With a plan becoming clearer in his mind, Jones settled in for the ride to Yokohama and Chief Washington’s house. Welcoming the relief he felt, his mind shifted to a calmer, steady place. He had a plan, somewhere to go and someone to talk to, someone he respected, someone he knew could help him get his mind right. As the train spend through the darkness, he tried to make sense of what had happened, to get his mind right.
        Des Washington, scotch in hand and a new music system at a mellow volume, his stocking feet propped on a copy table, was blasted into the here and now when thunderous knocking crashed his reverie. His “damn it, who’s at my door?” punctuated his moans and sighs as he got on his feet.
    Spying through his front door peep hole at the kid Marine, “shit, what’s that kid doing here?” was all he could to think to say, but then he saw the pain and anger in Charlie Parker Jones’ eyes.
     Washington opened the door.
     “Chief,” was all Jones could think of to say, suddenly realizing he was face-to-face with a man who probably didn’t care about his girl problems, who probably wanted some alone time without some fool knocking on his door after midnight.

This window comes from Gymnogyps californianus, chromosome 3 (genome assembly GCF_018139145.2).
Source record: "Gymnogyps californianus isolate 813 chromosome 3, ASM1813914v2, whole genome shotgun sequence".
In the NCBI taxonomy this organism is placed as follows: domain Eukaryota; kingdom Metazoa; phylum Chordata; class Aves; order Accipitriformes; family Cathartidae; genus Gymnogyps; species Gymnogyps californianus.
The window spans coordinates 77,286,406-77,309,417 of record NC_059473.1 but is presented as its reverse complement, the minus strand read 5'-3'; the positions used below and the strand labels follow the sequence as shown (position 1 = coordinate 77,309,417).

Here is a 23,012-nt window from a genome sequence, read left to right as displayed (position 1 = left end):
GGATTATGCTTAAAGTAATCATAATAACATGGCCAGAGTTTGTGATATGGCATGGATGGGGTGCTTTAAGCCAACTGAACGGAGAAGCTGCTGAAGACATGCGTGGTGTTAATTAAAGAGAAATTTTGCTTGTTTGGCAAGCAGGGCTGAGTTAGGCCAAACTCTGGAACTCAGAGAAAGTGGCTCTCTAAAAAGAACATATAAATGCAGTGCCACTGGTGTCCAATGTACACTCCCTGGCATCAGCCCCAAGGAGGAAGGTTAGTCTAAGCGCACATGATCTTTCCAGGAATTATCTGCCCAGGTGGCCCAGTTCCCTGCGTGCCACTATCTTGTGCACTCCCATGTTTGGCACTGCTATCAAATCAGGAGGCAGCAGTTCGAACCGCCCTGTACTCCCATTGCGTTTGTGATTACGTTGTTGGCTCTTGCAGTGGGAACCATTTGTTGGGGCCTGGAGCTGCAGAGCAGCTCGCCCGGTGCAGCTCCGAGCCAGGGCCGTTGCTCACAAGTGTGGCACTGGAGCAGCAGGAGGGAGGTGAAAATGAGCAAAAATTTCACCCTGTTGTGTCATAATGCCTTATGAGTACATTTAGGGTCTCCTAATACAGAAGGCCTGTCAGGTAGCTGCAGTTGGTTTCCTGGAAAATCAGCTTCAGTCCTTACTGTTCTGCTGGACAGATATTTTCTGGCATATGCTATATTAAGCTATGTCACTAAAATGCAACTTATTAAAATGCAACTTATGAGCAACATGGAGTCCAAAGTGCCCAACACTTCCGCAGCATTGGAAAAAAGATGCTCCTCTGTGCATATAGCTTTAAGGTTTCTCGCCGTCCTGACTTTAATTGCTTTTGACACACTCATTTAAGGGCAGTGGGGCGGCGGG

But Washington managed a “Charlie? Well, don’t just stand there, c’mon on in, man!” If the chief was surprised by the boy’s presence on his doorstep, Jones didn’t see it. Before he knew it he had a tall scotch in his hand, was stretched out on the chief’s sofa, and was telling everything that had gone on that evening. One scotch became three. Jones did all the talking. Washington sipped his scotch, never saying a word.
        Washington was smart enough to know a young man has to talk himself out before anything else could be accomplished, and Charlie Parker Jones had plenty to say. The music and the Cutty Sark fueled Jones; Washington was sure the young man would eventually get it all out of his system. No man could keep up that rush of emotion and regret and optimism all night
        Charlie’s barrage of reflection and misery continued even as Des found a frozen pizza to bake. Realizing how starved he was, and how perfectly the pepperoni and gooey cheese appealed to his sudden, intense hunger, Charlie gave in to the chief’s suggestion to help himself, and had half the pizza in his belly before Washington finished one slice. After a trip to the kitchen for some more ice, he found Jones fast asleep right where he sat, his head having fallen neatly on the padded arms of the sofa. After a long look and a decision to clean up later, Washington went to bed. He decided to deal with the young Marine in the morning.